The government is to strengthen the Social Value Act and require commissioners to “explicitly evaluate” social value when they tender a contract. So said David Lidington (pictured above), Minister for the Cabinet Office and Chancellor of the Duchy of Lancaster, during a recent speech given at the Reform think tank in which he stressed his commitment to using more voluntary sector organisations to deliver public services.
As it stands, the Social Value Act requires commissioners to consider the wider value added to society by each bidder; all major procurements will now have to “explicitly evaluate” those benefits.
Said Lidington: “We want to see public services delivered with values at their heart, where the wider social benefits are recognised. That means government doing more to create and nurture vibrant, healthy, innovative, competitive and diverse marketplaces of suppliers that include and encourage small businesses, mutuals, charities, co-operatives and social enterprises – and therefore harness the finest talent from across the public, private and voluntary sectors.”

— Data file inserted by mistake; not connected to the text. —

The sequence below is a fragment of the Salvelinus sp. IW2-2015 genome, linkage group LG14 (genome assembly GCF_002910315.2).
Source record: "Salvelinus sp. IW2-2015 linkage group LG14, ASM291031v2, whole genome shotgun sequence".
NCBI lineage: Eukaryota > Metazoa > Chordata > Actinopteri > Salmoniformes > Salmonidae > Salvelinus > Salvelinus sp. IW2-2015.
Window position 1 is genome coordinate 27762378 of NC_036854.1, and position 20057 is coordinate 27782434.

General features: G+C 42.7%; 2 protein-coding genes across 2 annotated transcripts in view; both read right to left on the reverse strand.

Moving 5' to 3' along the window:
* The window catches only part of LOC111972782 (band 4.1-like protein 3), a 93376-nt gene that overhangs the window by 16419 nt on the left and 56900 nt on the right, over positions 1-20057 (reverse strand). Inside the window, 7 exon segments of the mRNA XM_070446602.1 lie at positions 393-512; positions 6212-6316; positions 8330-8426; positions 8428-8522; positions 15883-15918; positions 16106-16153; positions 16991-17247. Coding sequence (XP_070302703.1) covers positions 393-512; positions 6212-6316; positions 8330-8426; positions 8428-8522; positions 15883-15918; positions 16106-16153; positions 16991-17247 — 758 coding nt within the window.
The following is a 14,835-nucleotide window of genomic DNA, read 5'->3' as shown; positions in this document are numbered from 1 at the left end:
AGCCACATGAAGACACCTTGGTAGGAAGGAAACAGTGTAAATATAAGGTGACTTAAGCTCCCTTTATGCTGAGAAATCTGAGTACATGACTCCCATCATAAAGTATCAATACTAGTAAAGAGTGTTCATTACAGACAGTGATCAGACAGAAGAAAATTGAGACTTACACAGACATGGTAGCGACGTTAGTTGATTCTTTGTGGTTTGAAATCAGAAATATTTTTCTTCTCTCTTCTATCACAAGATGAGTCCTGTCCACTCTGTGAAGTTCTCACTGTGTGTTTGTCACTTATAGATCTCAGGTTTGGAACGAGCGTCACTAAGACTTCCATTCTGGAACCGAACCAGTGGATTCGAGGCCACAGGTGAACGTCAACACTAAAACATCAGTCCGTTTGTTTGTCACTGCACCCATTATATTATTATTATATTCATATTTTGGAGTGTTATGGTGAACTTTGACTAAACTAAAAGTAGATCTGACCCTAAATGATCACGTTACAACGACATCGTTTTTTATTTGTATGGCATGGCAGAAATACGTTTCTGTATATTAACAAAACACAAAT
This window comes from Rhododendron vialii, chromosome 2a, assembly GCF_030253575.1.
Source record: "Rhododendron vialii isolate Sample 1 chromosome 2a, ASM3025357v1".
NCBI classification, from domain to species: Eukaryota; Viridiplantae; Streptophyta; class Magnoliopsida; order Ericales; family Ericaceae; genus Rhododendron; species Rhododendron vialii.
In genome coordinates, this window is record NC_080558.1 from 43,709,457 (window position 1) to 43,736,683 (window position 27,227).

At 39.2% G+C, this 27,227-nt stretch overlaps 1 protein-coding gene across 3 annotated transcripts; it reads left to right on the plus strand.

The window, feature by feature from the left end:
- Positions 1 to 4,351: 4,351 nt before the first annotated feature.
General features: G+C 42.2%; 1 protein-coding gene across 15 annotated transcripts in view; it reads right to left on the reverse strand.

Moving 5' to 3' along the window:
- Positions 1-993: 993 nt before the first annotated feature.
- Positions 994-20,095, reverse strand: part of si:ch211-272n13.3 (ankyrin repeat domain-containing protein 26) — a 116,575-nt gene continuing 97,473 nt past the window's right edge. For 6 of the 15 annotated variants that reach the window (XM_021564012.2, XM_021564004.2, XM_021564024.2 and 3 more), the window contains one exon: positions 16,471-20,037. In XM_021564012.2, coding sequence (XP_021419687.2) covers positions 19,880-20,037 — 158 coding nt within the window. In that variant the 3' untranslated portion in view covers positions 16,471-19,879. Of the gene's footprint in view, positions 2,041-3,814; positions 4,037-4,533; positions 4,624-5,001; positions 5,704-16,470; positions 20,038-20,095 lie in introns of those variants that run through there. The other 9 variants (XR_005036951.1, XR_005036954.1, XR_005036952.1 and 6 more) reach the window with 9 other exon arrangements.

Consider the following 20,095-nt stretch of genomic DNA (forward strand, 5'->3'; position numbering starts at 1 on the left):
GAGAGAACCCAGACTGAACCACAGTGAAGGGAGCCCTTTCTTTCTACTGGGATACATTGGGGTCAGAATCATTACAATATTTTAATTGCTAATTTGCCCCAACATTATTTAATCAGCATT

We couldn’t agree more, although words need to be transferred to deeds. 3SC’s recent position paper calls for the same changes to be made to the Social Value Act and a greater willingness on the part of public sector commissioners to trust smaller enterprises to do the right things. At a time of great social divisiveness there is only one urgent task for all of us – to start cooperating and spreading the load. The days of monolithic giants motivated solely by how big a dividend they can give to a demanding shareholder ought to be long past.